The rights of churches and Christians are also being sacrificed unjustly today, but we should respond like Jesus, displaying His goodness and seeking unity (amongst ourselves and across humanity) in the pursuit of justice for all.
5. Government or Accountability
If politicians are trustworthy and government is a good steward of resources, then our nation is progressing forward when we entrust them with more power. Most Americans would reject those propositions, yet federal spending as a percentage of Gross Domestic Product rose from 3% in 1929 to 30% in 2021. If “absolute power corrupts absolutely” and only God is good then substituting government for Jesus (as our savior) isn’t progress.
Churches and Christians should resume their role on the front lines of compassion to reduce dependence on government handouts that perpetuate poverty. We must model and emphasize personal responsibility, diligence, and reliance on the Lord for provision.
6. Relativism or Reality
If there is no God and mankind is naturally kind and considerate, then doing whatever we feel is right and lifting the veil of religious dogma that’s clouded our vision for centuries make perfect sense. In that case, Postmodernism is right to reject truth claims (except those in the eyes of the beholder). As long as one person’s “truth” doesn’t invade or suppress another’s, then relativism is social progress. However, our beliefs don’t alter facts – atheism does not cause God to cease to exist. The Creator, our loving Father, was kind and considerate enough to give us life and reveal countless truths about Himself and our nature in His autobiography, the Bible.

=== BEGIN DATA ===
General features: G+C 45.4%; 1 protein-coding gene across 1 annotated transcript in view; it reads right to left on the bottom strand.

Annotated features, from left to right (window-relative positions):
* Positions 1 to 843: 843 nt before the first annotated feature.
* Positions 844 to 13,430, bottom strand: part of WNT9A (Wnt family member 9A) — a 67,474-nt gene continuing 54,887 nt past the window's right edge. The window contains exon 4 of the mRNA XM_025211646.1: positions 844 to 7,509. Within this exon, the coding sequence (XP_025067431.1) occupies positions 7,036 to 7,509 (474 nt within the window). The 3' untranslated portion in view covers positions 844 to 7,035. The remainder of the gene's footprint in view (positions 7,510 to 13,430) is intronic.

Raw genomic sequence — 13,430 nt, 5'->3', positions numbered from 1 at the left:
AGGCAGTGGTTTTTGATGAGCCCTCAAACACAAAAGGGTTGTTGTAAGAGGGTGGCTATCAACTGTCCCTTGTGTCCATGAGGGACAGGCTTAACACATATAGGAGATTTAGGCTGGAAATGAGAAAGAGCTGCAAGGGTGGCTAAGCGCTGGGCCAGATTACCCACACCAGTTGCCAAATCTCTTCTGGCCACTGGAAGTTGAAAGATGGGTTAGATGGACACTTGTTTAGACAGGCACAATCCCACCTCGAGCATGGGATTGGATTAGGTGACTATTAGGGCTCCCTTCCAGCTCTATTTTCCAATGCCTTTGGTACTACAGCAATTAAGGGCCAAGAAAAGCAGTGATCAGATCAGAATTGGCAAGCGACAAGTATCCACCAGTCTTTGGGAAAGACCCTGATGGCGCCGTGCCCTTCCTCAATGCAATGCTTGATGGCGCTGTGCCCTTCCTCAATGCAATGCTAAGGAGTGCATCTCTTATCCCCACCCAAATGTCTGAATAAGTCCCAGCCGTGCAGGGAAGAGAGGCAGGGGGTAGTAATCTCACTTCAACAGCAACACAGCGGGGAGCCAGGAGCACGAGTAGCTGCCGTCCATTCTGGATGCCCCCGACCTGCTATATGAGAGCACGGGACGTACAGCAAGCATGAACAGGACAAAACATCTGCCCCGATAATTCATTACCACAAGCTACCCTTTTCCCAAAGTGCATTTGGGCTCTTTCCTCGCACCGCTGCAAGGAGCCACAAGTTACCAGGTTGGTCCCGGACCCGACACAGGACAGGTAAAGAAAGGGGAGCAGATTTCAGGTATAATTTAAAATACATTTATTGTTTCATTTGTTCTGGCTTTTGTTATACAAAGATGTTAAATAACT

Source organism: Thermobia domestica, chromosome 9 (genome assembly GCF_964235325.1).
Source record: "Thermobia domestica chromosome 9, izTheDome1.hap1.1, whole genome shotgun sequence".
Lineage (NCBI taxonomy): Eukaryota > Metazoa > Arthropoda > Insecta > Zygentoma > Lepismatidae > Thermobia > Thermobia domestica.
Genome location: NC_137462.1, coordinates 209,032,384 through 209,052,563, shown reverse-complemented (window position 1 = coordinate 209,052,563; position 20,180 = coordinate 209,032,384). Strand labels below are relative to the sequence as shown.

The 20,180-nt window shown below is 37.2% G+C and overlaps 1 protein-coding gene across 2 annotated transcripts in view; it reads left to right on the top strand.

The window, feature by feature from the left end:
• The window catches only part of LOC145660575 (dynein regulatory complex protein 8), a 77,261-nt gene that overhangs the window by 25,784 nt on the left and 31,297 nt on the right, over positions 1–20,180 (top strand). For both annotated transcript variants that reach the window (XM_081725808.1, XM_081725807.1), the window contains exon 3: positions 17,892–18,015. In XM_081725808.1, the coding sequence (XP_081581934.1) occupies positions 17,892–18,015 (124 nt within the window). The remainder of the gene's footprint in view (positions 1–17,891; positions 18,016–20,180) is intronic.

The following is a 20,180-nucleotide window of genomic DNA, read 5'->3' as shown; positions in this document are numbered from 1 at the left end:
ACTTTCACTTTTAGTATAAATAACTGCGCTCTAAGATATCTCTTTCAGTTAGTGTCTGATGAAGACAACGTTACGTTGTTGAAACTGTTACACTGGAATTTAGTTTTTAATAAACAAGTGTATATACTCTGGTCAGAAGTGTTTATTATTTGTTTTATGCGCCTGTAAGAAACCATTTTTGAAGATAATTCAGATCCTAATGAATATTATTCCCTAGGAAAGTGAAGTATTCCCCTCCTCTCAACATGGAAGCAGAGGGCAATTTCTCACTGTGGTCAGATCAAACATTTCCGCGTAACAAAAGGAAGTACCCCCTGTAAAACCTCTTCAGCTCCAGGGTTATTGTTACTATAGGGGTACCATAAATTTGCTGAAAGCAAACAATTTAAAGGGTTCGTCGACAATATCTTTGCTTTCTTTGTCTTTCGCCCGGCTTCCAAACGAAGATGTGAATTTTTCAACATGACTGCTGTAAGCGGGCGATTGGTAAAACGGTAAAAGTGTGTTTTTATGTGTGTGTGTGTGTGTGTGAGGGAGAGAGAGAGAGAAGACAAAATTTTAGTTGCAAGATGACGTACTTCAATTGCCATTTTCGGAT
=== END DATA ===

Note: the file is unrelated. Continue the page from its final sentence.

Churches and Christians can lead America in the right direction by refusing to compromise or soft-pedal principles in God’s Word to appease a relativistic, egocentric culture.
7. Freedom or Guardrails
If human nature is good, a society advances when people are trusted to do whatever they want with their bodies and the world they live in. Activists envisioning a utopia of legalization without law enforcement aren’t moving America forward. However, Jesus understands human nature so He didn’t come to abolish laws. The earth and even our own bodies belong to Him – so we are subject to the rules the Owner established for their care and maintenance. Culture regresses when it operates outside of the Lord’s parameters.
Churches and Christians must set the example of loving obedience as children of the Father, deal with sin biblically among believers, and not judge those outside the church.
It’s Your Turn
Is America progressing or simply progressive today? How has an errant view of human nature led to the moral, economic, mental health, and spiritual decline of our country?